King Tut’s Lawn Chair
WE HUMANS ARE, TO PUT IT GENTLY, PACK RATS. We are loath to throw away anything. How many of us have an attic, basement or garage filled to the rafters with stuff we haven’t used, or even looked at, in years. Even King Tut took a ton and a half of junk with him when he set off for the Afterlife. Over three thousand years later his tomb looked like a garage sale run amok.
Some things we hold onto because there is a sentimental attachment – a piece of jewelry worn by a beloved member of the family or a favorite hat from when you played on a team, but what about that broken lawn chair that you’ve been meaning to fix since 1971?
“That’s over here somewhere, next to that broken lawn chair.”
I got to thinking about all of this the other day when one of the characters in my morning “Play Group” as Dawn calls it mentioned that he still had all of his grade school report cards.
“Why?” I had to ask him. This is a man in his 70s.
“I have a lot of things from my childhood; toys, books, etc.”
Either he has never moved or his episode of “Hoarders” will air next week.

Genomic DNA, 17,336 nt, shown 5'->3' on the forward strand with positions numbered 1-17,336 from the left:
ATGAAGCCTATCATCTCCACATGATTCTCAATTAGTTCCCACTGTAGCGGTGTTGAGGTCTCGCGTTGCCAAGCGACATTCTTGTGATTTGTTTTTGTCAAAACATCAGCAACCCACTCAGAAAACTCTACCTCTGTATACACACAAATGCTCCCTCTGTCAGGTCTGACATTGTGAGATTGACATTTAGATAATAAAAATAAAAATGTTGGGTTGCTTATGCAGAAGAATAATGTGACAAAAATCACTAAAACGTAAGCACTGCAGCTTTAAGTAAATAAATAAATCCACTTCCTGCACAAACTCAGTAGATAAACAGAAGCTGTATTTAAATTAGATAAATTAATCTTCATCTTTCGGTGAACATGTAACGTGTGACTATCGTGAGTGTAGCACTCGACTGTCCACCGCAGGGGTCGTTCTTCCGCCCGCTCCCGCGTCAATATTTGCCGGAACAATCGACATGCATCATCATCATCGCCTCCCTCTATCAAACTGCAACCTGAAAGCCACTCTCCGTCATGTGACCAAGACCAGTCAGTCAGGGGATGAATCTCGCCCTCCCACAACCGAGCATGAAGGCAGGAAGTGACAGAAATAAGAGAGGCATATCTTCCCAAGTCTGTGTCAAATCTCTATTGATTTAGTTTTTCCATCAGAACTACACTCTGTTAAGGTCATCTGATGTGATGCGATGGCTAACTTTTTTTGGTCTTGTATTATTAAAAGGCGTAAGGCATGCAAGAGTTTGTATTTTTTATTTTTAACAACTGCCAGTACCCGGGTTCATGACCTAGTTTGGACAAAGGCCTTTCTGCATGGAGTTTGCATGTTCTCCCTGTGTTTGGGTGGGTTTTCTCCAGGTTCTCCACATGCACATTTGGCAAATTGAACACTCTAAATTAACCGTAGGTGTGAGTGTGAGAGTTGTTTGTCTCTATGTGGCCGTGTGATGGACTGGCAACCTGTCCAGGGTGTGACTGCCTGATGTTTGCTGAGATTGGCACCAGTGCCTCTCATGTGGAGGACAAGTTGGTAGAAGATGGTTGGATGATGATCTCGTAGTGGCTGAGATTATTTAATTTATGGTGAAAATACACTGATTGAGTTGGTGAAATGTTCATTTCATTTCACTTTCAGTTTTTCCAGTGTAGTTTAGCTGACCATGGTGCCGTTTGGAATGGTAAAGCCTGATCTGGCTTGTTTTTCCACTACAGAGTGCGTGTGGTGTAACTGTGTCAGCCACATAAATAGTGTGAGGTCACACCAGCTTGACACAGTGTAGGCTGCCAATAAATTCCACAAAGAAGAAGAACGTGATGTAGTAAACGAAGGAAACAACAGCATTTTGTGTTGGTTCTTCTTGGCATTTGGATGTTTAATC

This all got me to thinking about the other stuff we hold onto. What do I have?
Aside from some family photos and yearbooks there isn’t much. I don’t think that I have anything that goes back farther than my college years and those are scripts from shows I was a part of. I also have some other Programs and Scripts from plays I did, but beyond that…
I guess that I have moved often enough to curb the need or desire to carry more boxes than absolutely necessary.
My father was a real pack rat. He still had toys from his childhood. I know because I played with them when I was just a toddler. My mother was the exact opposite. She had nothing. His family hadn’t moved in a hundred years. She and her family were Eastern European immigrants who came to this country with just the clothes on their backs. They were used to walking away from “things.”
What about you? Are you part Gypsy, travelling light through life? Or are you like King Tut – determined to take it all with you whatever happens? I guess that the way any of us deal with material things – what to keep and what to pitch – is a very personal behavior. What does any particular thing mean to us? A memento from an important event in our lives surely carries more meaning than that broken lawn chair in the garage – unless there is some psychological short circuit at play that gives them equal importance. If that’s the case then you probably have the nearest “Mr. Storage” rental facility on Speed-dial.
I think that tomorrow morning I’m going to rent a dumpster and the first thing to go will be that broken lawn chair.